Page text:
Next frontier for Apple retina displays could be MacBooks

Summary:Having conquered the iPhone and iPad, Apple's retina display technology could be looking for new screens to brighten, with new MacBooks the likeliest recipients of the extra pixel density.

Having conquered the iPhone and iPad, Apple's retina display technology could be looking for new screens to brighten. According to Ars Technica, there are clues in the latest version of OS X that retina screens could be coming to the Mac world, with new MacBooks the likeliest recipients of the extra pixel density.

As the screen here shows, there are certain icons in new developer's code for the forthcoming Mountain Lion version of OS X (10.8) that are double sized, perhaps left in by mistake but resulting in plenty of speculation about why they are in there in the first place.

This isn't the first time that the double-sized icons have been located in OS X code, with some cropping up in version 10.7.3 of Lion, and there are other clues about retina displays like a HiDPI display mode buried in the code.

There are so many rumors floating around Apple's next steps that it's hard to separate the smoke from the fire. But all of the speculation about the retina display coming to the iPad was ultimately correct, and this would be just the type of defining feature the MacBooks refreshes could use as Intel's Ultrabook platform makes inroads using the same design features of the MacBook Air. So maybe the tea-leaf readers of OS X code are on to something.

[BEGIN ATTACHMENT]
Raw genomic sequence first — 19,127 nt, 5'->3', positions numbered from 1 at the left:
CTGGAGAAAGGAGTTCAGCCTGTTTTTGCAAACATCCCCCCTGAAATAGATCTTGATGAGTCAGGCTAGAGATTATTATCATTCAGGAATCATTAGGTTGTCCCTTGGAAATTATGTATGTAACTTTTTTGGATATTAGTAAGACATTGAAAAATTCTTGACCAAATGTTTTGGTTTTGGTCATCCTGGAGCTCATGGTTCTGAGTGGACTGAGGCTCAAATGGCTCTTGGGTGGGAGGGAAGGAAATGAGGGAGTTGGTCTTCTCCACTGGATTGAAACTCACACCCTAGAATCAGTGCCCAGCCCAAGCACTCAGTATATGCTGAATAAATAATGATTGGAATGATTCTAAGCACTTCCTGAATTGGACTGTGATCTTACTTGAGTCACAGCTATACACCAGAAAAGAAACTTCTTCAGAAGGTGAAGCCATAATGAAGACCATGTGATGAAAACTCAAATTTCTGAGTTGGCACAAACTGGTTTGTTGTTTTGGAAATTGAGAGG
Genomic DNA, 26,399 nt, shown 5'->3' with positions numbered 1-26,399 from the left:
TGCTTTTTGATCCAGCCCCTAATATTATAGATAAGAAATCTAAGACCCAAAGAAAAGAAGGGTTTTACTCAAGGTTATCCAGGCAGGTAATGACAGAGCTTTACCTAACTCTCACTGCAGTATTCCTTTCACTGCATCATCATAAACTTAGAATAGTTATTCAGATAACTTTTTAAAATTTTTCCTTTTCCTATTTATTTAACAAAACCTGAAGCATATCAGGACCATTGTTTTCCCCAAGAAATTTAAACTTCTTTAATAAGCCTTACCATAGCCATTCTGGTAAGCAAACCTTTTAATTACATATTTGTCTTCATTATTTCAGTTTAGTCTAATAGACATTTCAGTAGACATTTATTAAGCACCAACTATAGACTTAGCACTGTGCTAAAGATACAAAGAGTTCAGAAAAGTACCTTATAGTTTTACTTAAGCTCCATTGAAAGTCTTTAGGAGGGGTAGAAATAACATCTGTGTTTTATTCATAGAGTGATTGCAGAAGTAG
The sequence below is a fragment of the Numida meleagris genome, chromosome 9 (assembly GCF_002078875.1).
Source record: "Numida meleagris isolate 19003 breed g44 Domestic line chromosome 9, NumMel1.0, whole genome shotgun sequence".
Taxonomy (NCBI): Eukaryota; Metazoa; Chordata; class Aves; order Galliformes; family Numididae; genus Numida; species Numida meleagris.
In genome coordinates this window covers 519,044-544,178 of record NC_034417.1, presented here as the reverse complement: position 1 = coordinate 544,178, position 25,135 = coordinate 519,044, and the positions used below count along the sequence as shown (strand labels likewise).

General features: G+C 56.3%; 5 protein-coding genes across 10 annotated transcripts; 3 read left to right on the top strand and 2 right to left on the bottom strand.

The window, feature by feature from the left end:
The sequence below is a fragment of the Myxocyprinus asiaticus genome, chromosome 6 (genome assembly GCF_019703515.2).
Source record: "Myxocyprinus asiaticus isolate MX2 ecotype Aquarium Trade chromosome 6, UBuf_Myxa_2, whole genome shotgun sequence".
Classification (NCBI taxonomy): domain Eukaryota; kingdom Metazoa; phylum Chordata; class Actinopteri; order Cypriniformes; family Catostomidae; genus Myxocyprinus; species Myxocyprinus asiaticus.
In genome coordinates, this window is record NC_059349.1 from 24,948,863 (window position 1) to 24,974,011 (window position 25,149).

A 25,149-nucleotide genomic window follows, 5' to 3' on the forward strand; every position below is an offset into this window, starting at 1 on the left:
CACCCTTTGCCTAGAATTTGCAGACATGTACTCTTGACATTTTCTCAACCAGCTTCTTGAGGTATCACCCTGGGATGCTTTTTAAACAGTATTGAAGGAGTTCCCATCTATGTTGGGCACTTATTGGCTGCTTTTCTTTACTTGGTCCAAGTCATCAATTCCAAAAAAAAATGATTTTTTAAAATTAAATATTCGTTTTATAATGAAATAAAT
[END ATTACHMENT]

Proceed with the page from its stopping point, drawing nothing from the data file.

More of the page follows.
Would a "retina display" make you want to purchase a new Apple MacBook, or do you think the technology can't make as much of a difference on a laptop screen? Let us know in the Comments section.

Topics: Apple, Hardware, Laptops, Mobility, Operating Systems, Software

About

Sean Portnoy started his tech writing career at ZDNet nearly a decade ago. He then spent several years as an editor at Computer Shopper magazine, most recently serving as online executive editor. He received a B.A. from Brown University and an M.A. from the University of Southern California.

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